Automation in a Successful Migration to Snowflake
by Brandon Carver, on Jun 8, 2021 4:45:35 AM
Snowflake Summit is here. (And you can still sign up to attend if you haven't done so yet.) During the summit, we’ll get a look at everything we need-to-know with Snowflake as we move through 2021. We’ll put a recap in this space after the conference has wrapped.
In the meantime, as Snowflake marches on, what’s the need-to-know on migrating code and logic from a legacy source successfully to Snowflake? If you find yourself considering Snowflake as a destination or if you’ve still got data silos that you want to empty into Snowflake, what’s the best way to make the move smoothly and successfully? Well, we’ve been performing migrations for more than double the period of time that Snowflake has existed (not just to Snowflake, obviously). So we’ve seen a thing or two about what makes a migration successful and what makes one... not successful.
But if we had to boil down our expertise into a few simple words of support as you're wandering the virtual halls of a the Summit considering that migration to Snowflake, they would probably focus on planning and how automation fits into that plan.
You’ve got to have a plan. This blog post isn’t about building a plan, but you can learn more about building a successful migration strategy by reviewing our webinar on getting started in a migration to Snowflake. And you can always connect with us at any point, even if it’s just to chat about building a successful strategy. That’s something we like to talk about.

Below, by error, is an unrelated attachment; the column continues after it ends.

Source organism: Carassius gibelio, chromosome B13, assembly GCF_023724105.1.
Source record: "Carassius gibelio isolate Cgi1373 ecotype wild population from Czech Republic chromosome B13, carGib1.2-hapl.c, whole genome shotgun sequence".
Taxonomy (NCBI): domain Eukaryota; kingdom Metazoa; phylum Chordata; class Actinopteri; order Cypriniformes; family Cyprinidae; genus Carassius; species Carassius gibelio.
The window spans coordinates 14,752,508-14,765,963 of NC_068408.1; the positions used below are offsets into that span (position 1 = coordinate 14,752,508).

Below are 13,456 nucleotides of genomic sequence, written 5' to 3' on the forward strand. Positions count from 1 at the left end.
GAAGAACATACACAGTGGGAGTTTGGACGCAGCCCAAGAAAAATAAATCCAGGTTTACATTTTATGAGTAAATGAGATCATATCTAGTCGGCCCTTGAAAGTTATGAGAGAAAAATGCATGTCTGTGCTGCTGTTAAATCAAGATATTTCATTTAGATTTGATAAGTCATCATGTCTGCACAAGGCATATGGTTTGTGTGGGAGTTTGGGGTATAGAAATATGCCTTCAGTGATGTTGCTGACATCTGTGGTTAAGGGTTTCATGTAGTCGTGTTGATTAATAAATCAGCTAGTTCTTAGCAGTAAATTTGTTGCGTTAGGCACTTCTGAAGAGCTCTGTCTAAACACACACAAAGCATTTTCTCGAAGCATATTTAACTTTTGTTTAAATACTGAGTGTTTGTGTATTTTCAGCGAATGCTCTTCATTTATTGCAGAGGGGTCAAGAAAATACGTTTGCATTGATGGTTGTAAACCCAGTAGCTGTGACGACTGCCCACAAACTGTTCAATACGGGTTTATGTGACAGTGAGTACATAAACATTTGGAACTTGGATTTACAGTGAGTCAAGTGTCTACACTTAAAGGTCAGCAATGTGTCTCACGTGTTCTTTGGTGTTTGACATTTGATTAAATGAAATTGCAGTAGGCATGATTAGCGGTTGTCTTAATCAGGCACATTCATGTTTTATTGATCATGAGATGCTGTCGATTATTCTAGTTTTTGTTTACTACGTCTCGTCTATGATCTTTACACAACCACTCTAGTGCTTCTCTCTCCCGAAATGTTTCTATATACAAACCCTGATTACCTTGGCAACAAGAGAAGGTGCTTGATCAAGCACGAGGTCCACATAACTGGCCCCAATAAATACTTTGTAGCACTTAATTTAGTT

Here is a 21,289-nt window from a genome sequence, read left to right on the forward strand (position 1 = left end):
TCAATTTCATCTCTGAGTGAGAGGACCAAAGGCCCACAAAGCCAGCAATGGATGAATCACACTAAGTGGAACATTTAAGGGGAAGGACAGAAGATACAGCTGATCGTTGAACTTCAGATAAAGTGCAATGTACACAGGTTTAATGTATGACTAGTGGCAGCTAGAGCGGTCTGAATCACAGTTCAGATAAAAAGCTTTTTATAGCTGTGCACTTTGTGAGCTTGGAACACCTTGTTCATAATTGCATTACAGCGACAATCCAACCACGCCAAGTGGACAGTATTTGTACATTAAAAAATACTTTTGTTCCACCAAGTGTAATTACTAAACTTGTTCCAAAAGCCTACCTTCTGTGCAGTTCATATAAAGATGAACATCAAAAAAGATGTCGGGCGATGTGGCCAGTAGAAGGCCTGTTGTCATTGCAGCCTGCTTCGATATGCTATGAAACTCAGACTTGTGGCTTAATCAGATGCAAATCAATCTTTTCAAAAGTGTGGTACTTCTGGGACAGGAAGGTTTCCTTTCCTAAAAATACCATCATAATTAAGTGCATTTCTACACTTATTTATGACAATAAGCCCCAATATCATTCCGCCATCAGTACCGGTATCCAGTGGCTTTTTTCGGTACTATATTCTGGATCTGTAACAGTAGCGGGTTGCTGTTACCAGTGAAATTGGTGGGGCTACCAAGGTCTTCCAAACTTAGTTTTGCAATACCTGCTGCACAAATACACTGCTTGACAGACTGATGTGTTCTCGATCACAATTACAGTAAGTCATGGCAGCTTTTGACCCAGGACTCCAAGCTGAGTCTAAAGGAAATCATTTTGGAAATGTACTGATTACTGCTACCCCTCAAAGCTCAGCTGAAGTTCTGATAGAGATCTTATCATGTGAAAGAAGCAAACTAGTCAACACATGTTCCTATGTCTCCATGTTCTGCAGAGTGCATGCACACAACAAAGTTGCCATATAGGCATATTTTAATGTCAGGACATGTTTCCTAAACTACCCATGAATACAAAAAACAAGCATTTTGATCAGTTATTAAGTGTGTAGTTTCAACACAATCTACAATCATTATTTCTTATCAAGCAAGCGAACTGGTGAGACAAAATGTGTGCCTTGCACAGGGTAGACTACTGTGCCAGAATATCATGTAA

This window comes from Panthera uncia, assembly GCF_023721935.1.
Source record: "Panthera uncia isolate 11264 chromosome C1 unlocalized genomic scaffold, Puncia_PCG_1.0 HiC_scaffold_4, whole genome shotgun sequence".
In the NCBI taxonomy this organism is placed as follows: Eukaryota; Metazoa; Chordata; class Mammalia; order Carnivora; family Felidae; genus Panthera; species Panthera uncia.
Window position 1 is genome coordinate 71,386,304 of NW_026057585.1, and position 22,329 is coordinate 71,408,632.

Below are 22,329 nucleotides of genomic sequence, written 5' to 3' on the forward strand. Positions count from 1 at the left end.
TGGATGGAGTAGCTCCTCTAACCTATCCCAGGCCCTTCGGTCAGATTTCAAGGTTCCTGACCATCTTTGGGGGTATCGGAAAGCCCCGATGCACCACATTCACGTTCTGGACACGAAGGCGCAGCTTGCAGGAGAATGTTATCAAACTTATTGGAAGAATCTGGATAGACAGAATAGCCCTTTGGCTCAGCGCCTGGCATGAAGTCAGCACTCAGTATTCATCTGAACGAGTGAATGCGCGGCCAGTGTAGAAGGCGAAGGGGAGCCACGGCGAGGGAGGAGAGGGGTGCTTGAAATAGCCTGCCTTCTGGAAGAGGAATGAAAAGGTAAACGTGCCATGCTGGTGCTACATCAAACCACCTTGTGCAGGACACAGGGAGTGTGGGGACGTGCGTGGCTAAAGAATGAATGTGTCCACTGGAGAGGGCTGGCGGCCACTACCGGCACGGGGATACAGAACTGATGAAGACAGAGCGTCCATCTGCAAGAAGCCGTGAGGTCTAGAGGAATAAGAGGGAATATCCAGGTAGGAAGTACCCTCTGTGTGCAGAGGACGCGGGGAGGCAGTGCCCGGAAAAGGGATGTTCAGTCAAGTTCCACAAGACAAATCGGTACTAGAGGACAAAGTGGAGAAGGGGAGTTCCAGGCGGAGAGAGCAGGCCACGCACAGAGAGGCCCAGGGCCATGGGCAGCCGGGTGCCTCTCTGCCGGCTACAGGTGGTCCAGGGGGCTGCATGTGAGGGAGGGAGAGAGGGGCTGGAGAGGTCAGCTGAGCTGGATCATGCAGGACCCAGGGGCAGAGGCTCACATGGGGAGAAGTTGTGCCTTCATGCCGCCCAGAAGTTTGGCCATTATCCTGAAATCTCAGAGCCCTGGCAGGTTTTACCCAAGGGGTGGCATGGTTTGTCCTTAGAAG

This blog post is about how automation fits into that plan. Yes… yes… we do make software to accelerate any code migration, so we’re going to be a bit biased. But consider why we make that software. Which came first, the software or the practice of performing a migration? We make automation software because we needed the right tooling to support our migration services. We built SnowConvert to use it ourselves when we perform a migration to Snowflake. We built the VBUC because to use it ourselves when we perform a migration from VB6 to C# (and other targets). Building the right kind of automation into a pipeline to successfully convert and deploy functioning code is one of the most critical pieces in a successful migration.
How Automation Fits Into the Plan
There are a lot of opinions out there on getting the right strategy in place, but the combination of planning and automation has been what has routinely worked for us. It’s worked so well, that we literally sell the software separate from performing a migration to support others doing their own migration. We wouldn’t sell it if it hasn’t been so successful for us in performing the migration work that we do every day. But we're not the only ones that benefit. Take a change to review our webinar with Snowflake Professional Services that supports this idea of getting the right kind of automation involved in a migration.